As you start to winterize your house for the upcoming season, remember to check the homes of your loved ones who are older, differently abled, or just not good about thinking ahead. It's mid September as I write this, but with all the stuff we do to our own homes and gardens, we tend to forget other's homes until it's already cold and difficult to deal with. If nothing else, looking at it soon will let you know how much needs to be done, and allows time to schedule other people for help if needed.
I'm starting to check and change our lights, the smoke from the fires out west are keeping the sky grey, like it was winter, reminds me that soon we will need our winter lights. An exercise I gave in another post ( Gifts for challenged people ) is to put on dark sunglasses, walk into an older person's home, and realize that on a bad day, that is quite probably what is visible to aging eyes. What needs the lighting amplified? What trip hazards need to be mitigated? Porch lights might need to be brighter also, and stair railings checked for sturdiness before ice is an issue.
Check the plumbing outside and under the house for small drips, that will make a pipe break when it's really inconvenient to fix. I'd much rather replace a pipe fitting now than when I'm laying in freezing mud. I have done both, I prefer to schedule it well :D
What else is worth thinking about this early, to make later less work?
Update on my kale stems...
Currently in a water bath canner, is kale stems (cut to about an inch long,) beet stems (also about an inch) and daikon radish leaves and stems (cut to less than 1/4 inch) in a basic garlic dill pickle vinegar brine. Sounds to me like the radishes will add good heat to it all (I like red chile in my pickles, didn't add them to this.) In a couple of months I'll find out if it was a good idea or not.
And I'm pretty sure I got all the cabbage moth worms off it all! I checked it all several times.
In my house I have what I call "franchised spiders." If you have a web, stay in it, and eat things I don't like, I won't remove you. I once saw a itty bitty jumping/hunting spider attack, take down, and eat a huge water bug! Size wise that would be me like taking down and eating a school bus. I told it "you, and anyone who looks like you, are franchised, even though you don't stay put!" Amazing little spiders.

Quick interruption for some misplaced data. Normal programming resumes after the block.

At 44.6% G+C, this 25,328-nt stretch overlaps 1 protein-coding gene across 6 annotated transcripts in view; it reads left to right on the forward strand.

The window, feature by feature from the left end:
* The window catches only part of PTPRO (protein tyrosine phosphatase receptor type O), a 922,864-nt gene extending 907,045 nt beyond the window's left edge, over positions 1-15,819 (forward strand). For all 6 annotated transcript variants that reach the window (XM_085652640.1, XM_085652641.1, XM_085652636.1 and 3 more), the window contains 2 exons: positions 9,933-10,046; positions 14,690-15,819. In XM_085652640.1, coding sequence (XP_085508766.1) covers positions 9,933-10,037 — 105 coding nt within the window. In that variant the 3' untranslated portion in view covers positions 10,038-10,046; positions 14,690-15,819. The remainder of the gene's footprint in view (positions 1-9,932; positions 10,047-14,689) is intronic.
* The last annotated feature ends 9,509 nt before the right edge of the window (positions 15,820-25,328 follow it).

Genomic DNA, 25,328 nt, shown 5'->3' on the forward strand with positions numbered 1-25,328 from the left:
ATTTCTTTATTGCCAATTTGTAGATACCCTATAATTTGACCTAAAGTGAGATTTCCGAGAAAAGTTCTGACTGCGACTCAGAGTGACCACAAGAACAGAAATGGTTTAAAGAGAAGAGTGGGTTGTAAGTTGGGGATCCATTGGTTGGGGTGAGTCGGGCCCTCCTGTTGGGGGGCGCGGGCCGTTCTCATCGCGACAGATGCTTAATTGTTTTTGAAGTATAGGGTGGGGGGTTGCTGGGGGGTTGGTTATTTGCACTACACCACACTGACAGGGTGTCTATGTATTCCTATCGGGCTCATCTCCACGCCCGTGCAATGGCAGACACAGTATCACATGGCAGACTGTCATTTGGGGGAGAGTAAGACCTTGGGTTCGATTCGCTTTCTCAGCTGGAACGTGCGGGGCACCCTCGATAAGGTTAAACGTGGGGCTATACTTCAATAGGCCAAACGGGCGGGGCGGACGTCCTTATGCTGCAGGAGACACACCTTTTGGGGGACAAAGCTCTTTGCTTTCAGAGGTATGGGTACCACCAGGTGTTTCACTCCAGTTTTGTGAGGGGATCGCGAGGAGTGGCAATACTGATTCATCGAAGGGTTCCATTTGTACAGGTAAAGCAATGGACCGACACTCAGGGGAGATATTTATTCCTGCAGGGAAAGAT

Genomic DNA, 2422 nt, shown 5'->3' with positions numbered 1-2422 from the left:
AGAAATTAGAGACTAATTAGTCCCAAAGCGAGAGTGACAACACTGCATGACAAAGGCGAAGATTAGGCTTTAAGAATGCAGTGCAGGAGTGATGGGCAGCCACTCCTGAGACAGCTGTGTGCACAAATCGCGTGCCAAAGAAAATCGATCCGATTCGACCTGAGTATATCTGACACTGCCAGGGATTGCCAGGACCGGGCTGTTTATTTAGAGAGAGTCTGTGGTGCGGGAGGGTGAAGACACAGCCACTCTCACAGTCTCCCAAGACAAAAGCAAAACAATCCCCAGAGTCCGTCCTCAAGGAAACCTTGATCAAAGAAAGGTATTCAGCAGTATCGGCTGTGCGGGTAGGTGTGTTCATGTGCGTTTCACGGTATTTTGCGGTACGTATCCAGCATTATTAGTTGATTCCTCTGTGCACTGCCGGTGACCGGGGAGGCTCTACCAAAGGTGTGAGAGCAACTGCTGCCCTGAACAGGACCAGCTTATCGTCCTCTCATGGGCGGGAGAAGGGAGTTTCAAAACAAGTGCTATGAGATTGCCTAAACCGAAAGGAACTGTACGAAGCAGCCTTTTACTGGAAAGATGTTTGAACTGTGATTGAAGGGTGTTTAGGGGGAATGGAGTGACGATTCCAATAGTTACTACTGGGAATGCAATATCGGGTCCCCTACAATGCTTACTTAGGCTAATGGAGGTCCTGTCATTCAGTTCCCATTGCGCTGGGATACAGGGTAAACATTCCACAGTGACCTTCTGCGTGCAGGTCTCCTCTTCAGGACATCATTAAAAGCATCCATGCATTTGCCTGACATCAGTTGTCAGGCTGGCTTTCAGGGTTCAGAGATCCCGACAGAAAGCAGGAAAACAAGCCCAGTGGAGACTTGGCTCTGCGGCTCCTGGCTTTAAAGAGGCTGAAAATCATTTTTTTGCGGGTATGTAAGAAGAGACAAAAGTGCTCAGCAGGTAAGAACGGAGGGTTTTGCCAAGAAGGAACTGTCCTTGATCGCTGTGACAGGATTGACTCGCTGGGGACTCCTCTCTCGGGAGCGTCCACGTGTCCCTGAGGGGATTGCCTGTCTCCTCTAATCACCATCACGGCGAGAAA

I used to be phobic of spiders, now they are my friends. :D
T Melville wrote: My cucumbers are nearly done now, but produced like gangbusters, though they're vertical
That is exactly the theory I'm working with. Get them up out of bug and fungus zone.
I lost all my cukes too. And all types of melons.
My count for the year is 3 tromboncino (one of which I'm seeding) 1 scallop squash, 1 cucumber. Zero melons. And I planted all kinds of different types of all of these. 99% failure rate. Sad part is the reason I did all those varieties was to see what grows well here. I still have no useful data. At the moment "none" and that's not an answer I want to hear, I LIKE squash etc!! Hate buying it here, very heavily sprayed.
Rez Zircon wrote: stock panels on cinder blocks (laid flat on the blocks), to get the squash plants completely up off the ground. Needed some initial guidance but once they got bushy the plants wanted to stay on top on their own.
That's interesting!Wonder what goes on under the panels as far as bugs, rodents and weeds... Hm.. Might try that. Thank you!! :D
anathea chavez wrote:Im SUPER sensitive to this! I call what i feel in my head the " wub-wubs" because it feels and sounds like that.
My equalibrium is all out of whack, nausea, vomiting, etc
Does anyone else experience this??
Welcome to Permies! I get that one a lot. In me that's the barometric pressure affecting my chronic sinus issues. When my sinuses feel okay to me, but they do that with barometric changes, I cut out dairy again, as it's mucous forming, and blocks up the deeper sinus cavities causing that kind of wub wub type reaction.